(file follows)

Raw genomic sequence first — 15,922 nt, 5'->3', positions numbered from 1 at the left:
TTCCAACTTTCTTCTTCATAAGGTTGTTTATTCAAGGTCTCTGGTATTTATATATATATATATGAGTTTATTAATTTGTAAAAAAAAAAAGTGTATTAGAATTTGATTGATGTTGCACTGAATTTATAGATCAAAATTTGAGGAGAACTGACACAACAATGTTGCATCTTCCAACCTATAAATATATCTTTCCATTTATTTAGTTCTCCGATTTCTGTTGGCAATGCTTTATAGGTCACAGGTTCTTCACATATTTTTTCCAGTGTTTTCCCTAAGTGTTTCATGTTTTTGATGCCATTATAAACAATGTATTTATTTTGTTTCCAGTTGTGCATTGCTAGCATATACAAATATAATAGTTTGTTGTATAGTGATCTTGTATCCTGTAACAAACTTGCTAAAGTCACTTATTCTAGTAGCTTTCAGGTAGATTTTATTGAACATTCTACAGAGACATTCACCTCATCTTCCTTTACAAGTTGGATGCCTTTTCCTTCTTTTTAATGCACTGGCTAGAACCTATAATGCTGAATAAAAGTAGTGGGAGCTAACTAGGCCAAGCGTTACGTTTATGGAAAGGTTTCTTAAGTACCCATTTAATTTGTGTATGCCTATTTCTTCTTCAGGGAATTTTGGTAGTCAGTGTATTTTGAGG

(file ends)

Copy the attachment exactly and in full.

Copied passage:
Raw genomic sequence first — 15,922 nt, 5'->3', positions numbered from 1 at the left:
TTCCAACTTTCTTCTTCATAAGGTTGTTTATTCAAGGTCTCTGGTATTTATATATATATATATGAGTTTATTAATTTGTAAAAAAAAAAAGTGTATTAGAATTTGATTGATGTTGCACTGAATTTATAGATCAAAATTTGAGGAGAACTGACACAACAATGTTGCATCTTCCAACCTATAAATATATCTTTCCATTTATTTAGTTCTCCGATTTCTGTTGGCAATGCTTTATAGGTCACAGGTTCTTCACATATTTTTTCCAGTGTTTTCCCTAAGTGTTTCATGTTTTTGATGCCATTATAAACAATGTATTTATTTTGTTTCCAGTTGTGCATTGCTAGCATATACAAATATAATAGTTTGTTGTATAGTGATCTTGTATCCTGTAACAAACTTGCTAAAGTCACTTATTCTAGTAGCTTTCAGGTAGATTTTATTGAACATTCTACAGAGACATTCACCTCATCTTCCTTTACAAGTTGGATGCCTTTTCCTTCTTTTTAATGCACTGGCTAGAACCTATAATGCTGAATAAAAGTAGTGGGAGCTAACTAGGCCAAGCGTTACGTTTATGGAAAGGTTTCTTAAGTACCCATTTAATTTGTGTATGCCTATTTCTTCTTCAGGGAATTTTGGTAGTCAGTGTATTTTGAGG